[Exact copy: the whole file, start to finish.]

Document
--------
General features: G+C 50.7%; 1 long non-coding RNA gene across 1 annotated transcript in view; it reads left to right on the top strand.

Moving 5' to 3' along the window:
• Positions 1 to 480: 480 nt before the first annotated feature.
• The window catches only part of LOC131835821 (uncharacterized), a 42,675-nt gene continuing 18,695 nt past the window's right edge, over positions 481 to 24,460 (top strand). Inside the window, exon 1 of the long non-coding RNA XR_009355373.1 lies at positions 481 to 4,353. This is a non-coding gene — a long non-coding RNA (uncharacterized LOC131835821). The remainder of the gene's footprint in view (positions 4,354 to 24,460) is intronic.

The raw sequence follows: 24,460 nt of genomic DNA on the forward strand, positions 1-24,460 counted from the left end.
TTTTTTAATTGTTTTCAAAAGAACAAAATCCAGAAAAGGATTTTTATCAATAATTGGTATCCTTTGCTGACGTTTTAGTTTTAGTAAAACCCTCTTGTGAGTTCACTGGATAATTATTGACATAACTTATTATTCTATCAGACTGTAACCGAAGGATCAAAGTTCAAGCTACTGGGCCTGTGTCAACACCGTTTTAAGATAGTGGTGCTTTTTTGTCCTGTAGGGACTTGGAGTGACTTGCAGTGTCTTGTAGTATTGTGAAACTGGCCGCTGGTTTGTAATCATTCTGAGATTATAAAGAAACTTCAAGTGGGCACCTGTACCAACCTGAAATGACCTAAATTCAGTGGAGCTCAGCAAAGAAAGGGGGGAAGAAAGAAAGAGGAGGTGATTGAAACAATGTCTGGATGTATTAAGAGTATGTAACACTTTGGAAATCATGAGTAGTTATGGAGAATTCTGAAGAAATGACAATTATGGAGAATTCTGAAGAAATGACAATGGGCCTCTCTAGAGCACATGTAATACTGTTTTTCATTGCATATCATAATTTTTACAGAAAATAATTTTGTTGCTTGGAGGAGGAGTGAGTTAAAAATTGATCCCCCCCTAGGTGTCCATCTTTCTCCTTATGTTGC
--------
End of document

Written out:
General features: G+C 50.7%; 1 long non-coding RNA gene across 1 annotated transcript in view; it reads left to right on the top strand.

Moving 5' to 3' along the window:
• Positions 1 to 480: 480 nt before the first annotated feature.
• The window catches only part of LOC131835821 (uncharacterized), a 42,675-nt gene continuing 18,695 nt past the window's right edge, over positions 481 to 24,460 (top strand). Inside the window, exon 1 of the long non-coding RNA XR_009355373.1 lies at positions 481 to 4,353. This is a non-coding gene — a long non-coding RNA (uncharacterized LOC131835821). The remainder of the gene's footprint in view (positions 4,354 to 24,460) is intronic.

The raw sequence follows: 24,460 nt of genomic DNA on the forward strand, positions 1-24,460 counted from the left end.
TTTTTTAATTGTTTTCAAAAGAACAAAATCCAGAAAAGGATTTTTATCAATAATTGGTATCCTTTGCTGACGTTTTAGTTTTAGTAAAACCCTCTTGTGAGTTCACTGGATAATTATTGACATAACTTATTATTCTATCAGACTGTAACCGAAGGATCAAAGTTCAAGCTACTGGGCCTGTGTCAACACCGTTTTAAGATAGTGGTGCTTTTTTGTCCTGTAGGGACTTGGAGTGACTTGCAGTGTCTTGTAGTATTGTGAAACTGGCCGCTGGTTTGTAATCATTCTGAGATTATAAAGAAACTTCAAGTGGGCACCTGTACCAACCTGAAATGACCTAAATTCAGTGGAGCTCAGCAAAGAAAGGGGGGAAGAAAGAAAGAGGAGGTGATTGAAACAATGTCTGGATGTATTAAGAGTATGTAACACTTTGGAAATCATGAGTAGTTATGGAGAATTCTGAAGAAATGACAATTATGGAGAATTCTGAAGAAATGACAATGGGCCTCTCTAGAGCACATGTAATACTGTTTTTCATTGCATATCATAATTTTTACAGAAAATAATTTTGTTGCTTGGAGGAGGAGTGAGTTAAAAATTGATCCCCCCCTAGGTGTCCATCTTTCTCCTTATGTTGC